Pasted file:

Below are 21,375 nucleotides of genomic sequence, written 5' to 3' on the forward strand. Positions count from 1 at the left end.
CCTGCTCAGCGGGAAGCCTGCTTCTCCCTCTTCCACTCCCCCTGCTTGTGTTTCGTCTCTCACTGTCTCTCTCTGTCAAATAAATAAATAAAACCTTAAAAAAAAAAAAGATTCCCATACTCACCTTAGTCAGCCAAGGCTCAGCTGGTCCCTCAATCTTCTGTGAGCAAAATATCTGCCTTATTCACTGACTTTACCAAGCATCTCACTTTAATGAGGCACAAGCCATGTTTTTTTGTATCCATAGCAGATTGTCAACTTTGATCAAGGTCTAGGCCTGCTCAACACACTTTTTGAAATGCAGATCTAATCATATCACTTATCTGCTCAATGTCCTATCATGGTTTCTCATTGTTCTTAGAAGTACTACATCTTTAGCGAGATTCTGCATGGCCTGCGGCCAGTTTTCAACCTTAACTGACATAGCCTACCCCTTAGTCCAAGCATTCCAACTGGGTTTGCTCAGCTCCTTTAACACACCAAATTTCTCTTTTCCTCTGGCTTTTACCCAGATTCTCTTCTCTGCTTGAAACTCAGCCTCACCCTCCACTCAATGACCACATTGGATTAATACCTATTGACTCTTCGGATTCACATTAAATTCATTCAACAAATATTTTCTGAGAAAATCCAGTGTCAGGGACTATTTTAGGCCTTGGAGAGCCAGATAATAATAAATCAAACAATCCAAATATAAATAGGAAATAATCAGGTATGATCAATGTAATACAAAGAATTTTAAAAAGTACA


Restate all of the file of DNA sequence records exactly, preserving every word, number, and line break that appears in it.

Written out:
Below are 21,375 nucleotides of genomic sequence, written 5' to 3' on the forward strand. Positions count from 1 at the left end.
CCTGCTCAGCGGGAAGCCTGCTTCTCCCTCTTCCACTCCCCCTGCTTGTGTTTCGTCTCTCACTGTCTCTCTCTGTCAAATAAATAAATAAAACCTTAAAAAAAAAAAAGATTCCCATACTCACCTTAGTCAGCCAAGGCTCAGCTGGTCCCTCAATCTTCTGTGAGCAAAATATCTGCCTTATTCACTGACTTTACCAAGCATCTCACTTTAATGAGGCACAAGCCATGTTTTTTTGTATCCATAGCAGATTGTCAACTTTGATCAAGGTCTAGGCCTGCTCAACACACTTTTTGAAATGCAGATCTAATCATATCACTTATCTGCTCAATGTCCTATCATGGTTTCTCATTGTTCTTAGAAGTACTACATCTTTAGCGAGATTCTGCATGGCCTGCGGCCAGTTTTCAACCTTAACTGACATAGCCTACCCCTTAGTCCAAGCATTCCAACTGGGTTTGCTCAGCTCCTTTAACACACCAAATTTCTCTTTTCCTCTGGCTTTTACCCAGATTCTCTTCTCTGCTTGAAACTCAGCCTCACCCTCCACTCAATGACCACATTGGATTAATACCTATTGACTCTTCGGATTCACATTAAATTCATTCAACAAATATTTTCTGAGAAAATCCAGTGTCAGGGACTATTTTAGGCCTTGGAGAGCCAGATAATAATAAATCAAACAATCCAAATATAAATAGGAAATAATCAGGTATGATCAATGTAATACAAAGAATTTTAAAAAGTACA